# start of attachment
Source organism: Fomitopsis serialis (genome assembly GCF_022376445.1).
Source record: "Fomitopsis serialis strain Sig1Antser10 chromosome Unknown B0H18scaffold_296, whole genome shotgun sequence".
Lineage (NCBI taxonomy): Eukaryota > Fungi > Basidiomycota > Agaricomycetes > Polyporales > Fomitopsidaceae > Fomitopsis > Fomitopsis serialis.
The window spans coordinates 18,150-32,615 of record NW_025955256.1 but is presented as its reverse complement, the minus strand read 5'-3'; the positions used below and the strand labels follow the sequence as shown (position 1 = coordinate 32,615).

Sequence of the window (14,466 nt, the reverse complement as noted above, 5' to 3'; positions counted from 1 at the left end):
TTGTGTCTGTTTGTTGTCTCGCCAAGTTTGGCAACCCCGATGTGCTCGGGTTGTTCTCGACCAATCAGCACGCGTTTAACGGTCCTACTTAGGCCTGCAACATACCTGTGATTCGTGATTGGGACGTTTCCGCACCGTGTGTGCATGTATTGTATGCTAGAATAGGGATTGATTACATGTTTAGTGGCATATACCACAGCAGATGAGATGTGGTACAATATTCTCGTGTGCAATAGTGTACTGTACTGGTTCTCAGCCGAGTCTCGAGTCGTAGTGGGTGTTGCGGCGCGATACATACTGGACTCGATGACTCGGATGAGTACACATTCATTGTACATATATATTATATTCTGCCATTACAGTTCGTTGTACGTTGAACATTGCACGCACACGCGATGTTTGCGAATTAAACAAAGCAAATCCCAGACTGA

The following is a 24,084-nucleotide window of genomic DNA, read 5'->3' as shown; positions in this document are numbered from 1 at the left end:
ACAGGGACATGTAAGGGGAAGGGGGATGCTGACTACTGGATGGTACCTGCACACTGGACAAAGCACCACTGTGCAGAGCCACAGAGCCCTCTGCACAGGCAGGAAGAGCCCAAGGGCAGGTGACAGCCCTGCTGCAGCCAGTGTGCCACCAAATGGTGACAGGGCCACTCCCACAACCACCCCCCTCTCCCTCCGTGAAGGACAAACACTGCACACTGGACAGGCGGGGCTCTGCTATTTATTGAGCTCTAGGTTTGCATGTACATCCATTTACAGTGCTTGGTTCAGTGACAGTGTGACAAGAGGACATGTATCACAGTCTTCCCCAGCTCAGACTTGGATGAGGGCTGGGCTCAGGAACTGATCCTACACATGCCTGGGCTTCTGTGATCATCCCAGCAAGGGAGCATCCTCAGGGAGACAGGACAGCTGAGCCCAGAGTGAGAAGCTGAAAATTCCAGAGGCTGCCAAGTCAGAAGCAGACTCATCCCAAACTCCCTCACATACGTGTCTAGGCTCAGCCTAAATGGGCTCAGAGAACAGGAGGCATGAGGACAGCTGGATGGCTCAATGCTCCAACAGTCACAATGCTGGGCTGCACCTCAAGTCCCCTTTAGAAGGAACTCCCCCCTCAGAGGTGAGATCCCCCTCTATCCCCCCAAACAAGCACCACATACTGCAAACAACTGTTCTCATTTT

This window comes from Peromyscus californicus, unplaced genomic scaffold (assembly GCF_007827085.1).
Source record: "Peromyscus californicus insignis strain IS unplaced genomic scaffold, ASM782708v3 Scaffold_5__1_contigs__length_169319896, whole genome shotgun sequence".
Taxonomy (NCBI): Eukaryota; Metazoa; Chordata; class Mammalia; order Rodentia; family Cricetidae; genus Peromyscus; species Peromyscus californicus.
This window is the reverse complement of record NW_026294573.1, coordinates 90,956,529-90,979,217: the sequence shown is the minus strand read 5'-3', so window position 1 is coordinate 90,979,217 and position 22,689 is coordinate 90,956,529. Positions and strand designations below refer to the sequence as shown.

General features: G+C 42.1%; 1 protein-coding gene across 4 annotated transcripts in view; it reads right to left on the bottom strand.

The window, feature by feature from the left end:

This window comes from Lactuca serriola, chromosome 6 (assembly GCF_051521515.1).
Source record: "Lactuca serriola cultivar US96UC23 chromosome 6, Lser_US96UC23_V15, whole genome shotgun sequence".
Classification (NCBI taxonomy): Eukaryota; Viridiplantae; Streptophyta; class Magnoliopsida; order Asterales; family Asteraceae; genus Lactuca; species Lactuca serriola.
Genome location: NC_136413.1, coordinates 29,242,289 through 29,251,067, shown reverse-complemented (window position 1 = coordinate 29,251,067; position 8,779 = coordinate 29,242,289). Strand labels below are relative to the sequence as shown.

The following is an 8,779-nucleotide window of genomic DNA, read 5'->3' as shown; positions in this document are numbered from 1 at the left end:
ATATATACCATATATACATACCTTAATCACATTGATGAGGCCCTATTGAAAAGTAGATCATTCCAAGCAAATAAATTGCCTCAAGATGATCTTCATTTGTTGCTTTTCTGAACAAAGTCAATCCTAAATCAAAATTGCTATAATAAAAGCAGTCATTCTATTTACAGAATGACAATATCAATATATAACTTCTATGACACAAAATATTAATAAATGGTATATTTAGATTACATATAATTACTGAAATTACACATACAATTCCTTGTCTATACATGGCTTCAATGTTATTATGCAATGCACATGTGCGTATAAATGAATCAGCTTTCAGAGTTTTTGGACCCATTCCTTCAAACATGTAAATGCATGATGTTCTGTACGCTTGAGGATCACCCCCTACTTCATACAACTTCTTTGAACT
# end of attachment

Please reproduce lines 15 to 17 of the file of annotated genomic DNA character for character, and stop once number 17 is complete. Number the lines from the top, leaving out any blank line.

This window comes from Lactuca serriola, chromosome 6 (assembly GCF_051521515.1).
Source record: "Lactuca serriola cultivar US96UC23 chromosome 6, Lser_US96UC23_V15, whole genome shotgun sequence".
Classification (NCBI taxonomy): Eukaryota; Viridiplantae; Streptophyta; class Magnoliopsida; order Asterales; family Asteraceae; genus Lactuca; species Lactuca serriola.